Listening, Staying Present and May is Motorcycle Safety Month.

“You’re not Listening”

I’ve started reading Kate Murphy’s book “You’re Not Listening” for an upcoming Book Club meeting. I received the book a couple of weeks ago and only cracked the spine last night. It was late so I only read the introduction to get a flavour for the writing style and judge how easy it will be to read. I’m happy to say that it is an easy read and I’m looking forward to digging into it.

And then this morning, I started reading the first chapter and I had the overwhelming feeling of deja-vu. I’m wondering if I read the first few pages online as I ordered the paperback. In chatting with a couple of friends yesterday, who are a further ahead in reading the publication, they both stated that they are guilty of some of the scenarios found in the book. I would be surprised if any of us did not realize that we are frequently not really listening. That flashback is a great metaphor that tells me that many of the things that I read is this book may be stuff that I already know and I’m simply not using.

Being Present

Not listening has become a meme representing partners, parents, children, and any number of other interactions. Google “not listening meme” and you’ll see what I mean.  Murphy’s book will undoubtedly offer tips about learning to listen better and I am looking forward to every page with a certainty that I will see myself well represented.

In the meantime, as I ponder this topic, I think that not listening is often a symptom of not being present. I’ve recently re-started a meditation practice and I can see the benefits already – one of which is listening better. It’s great training for staying in the moment and recognizing the stimuli all around us – sights, sounds, temperature, smells. I’m continuing on my life long trek to stay in the moment and maybe getting a little better at it. I started a 12 week program called the Artist’s Way about a month ago and restarted 2 weeks ago when I realized how difficult it was to insert a new task into my morning routine. The expectation is to spend time writing out 3 pages of basically “steam of consciousness” – longhand. The very purpose is to help me learn to stay present and the first weeks were rife with distractions. It’s going better now but I still take breaks to make tea or work on a grocery list because my mind wanders!

Spyder Riding

To aid me on my quest, I promised myself this past week that I would ride my Spyder every day this week. We’re in the middle of an incredible streak of weather for early May with full sun and temperatures creeping up to 30C all week. Last summer, I got caught up in busy-ness and Bullwinkle sat in the driveway more often than not.  Admittedly, I changed addresses and had a lot going on. Still – the joy that I get from an hour long motorcycle ride is a form of meditation that I’m hard pressed to replicate sitting cross legged on my cushion. The saddle of a motorcycle is a vulnerable place and requires that all senses be engaged. And the part that I love the most about riding is the fact that my mind and body are in the same place at the same time.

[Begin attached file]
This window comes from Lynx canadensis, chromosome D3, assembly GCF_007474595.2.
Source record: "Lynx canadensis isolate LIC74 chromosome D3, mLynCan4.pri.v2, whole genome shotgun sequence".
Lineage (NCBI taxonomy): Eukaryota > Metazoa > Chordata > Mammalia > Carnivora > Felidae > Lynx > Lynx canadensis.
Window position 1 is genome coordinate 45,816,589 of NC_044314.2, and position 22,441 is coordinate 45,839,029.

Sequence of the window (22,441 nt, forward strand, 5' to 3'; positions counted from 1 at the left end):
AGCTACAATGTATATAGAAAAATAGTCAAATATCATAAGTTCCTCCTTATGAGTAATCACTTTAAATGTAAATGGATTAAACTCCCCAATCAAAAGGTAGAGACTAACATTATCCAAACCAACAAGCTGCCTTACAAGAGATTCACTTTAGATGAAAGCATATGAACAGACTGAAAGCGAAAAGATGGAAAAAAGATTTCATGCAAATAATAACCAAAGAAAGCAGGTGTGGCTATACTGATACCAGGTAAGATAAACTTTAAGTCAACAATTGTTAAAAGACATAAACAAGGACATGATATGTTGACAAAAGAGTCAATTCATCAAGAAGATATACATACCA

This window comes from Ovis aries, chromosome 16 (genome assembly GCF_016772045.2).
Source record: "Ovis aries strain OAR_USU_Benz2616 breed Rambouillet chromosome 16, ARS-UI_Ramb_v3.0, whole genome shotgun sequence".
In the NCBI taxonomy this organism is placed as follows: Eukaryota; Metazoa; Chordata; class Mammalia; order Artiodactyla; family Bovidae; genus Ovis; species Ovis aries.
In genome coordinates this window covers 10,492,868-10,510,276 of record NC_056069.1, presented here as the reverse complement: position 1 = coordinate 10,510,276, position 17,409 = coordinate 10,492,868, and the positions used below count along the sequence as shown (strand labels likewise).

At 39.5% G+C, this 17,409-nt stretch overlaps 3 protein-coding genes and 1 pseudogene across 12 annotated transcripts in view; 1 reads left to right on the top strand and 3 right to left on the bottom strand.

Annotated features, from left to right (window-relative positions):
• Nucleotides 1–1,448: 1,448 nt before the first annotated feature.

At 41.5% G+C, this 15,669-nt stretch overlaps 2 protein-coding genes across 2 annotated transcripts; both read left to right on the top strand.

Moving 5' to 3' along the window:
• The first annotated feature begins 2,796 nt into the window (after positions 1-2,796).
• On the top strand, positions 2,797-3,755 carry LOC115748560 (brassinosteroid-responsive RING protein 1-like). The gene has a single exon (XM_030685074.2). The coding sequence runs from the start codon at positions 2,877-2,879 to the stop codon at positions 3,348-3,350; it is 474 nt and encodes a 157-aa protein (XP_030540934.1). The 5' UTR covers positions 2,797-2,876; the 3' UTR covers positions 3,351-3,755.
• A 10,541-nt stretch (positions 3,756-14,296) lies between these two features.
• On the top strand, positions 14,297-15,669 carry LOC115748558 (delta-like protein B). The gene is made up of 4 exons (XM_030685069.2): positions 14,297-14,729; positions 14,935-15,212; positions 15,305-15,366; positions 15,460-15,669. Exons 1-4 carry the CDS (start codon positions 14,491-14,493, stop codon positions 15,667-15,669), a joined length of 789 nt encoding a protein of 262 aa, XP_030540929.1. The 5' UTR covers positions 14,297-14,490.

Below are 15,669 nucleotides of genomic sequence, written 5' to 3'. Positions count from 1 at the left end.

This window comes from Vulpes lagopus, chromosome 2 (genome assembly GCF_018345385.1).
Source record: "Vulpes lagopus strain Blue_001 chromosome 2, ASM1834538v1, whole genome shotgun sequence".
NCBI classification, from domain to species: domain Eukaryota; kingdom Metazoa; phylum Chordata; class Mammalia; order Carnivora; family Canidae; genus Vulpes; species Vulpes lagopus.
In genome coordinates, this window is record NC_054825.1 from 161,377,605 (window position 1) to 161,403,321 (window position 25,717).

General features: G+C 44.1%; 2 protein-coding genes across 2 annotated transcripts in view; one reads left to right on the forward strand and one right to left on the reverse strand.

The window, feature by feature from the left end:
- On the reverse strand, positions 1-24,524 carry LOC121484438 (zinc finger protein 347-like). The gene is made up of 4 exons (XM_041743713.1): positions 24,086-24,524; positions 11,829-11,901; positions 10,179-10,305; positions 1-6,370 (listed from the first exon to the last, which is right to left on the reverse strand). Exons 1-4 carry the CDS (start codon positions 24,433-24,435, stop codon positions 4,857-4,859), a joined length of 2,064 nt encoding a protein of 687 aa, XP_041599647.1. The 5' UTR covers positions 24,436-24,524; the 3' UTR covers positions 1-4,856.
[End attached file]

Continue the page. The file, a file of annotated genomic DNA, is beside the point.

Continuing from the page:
So, as I cruised around western Québec and eastern Ontario this week, I saw cardinals, an eagle perched in a tree, a deer that was unfortunately the victim of someone’s bumper and flocks of geese. I also stopped to watch and listen to the water crashing through the damn at Carillon. I felt (and tasted) the dust from numerous fields being plowed to prepare for planting and sneezed violently a couple of times as I crossed stands of birch and ash trees. Those are my nemesis and pollen counts are astronomical this week. I am confident that the nice weather means that it will be a short allergy season for me so yeah for that!

Daily Trips

I’ve taken a short jaunt each day. The first to Alexandria, ON along the backroads from Vaudreuil-Dorion. The second day was along the water through Hudson to Rigaud.  Another trip across had me taking the ferry between Hudson and Oka to cruise along the 344 on the north shore to Grenville and then Hawkesbury with a friend for an ice cream stop. That trip is one of my favourite rides although the potholes were brutal. With a 3 wheeler, I have to navigate the holes to consider three lines for my tires and it’s sometimes impossible to avoid a hazard. So – staying present is the only way to stay safe – for me and the bike.

And those rides really are a meditation of sorts. My eyes are not closed, of course, but I am in the moment and aware of what is going on around me. And I feel the ease of my day as evening approaches – I’m less tired and pre-occupied because I’ve taken time to clear my head.

Motorcycle Safety Month

Incidentally, May is Motorcycle Safety Month and, judging by the number of times that I waved to passing bikers this week – the season is off to a booming start. And, with the price at the pumps of $2/litre Canadian – it’s a cheaper way to travel right now. (not cheap – but cheaper) Some things for my fellow riders to take seriously are: 1) wear protective gear, 2) use your turn signals and follow at a safe distance 3) drive sober and 4) obey the speed limits. I lifted those from the Ottawa Safety Council website – good advice and I would add that the gear should promote high visibility – colours, reflectors – whatever it takes to make sure that other drivers see you.

So, whether you travel by motorcycle or car – please stay present. A motor vehicle is a luxury and a pleasure and needs to be handled carefully – put away the phone, clear your mind of that crazy day at work and enjoy the ride. Someone’s life may depend upon it.

What can you do to stay present in your life? What benefits can materialize from taking time to shut out the past and the future for a little while?

Have a great week!

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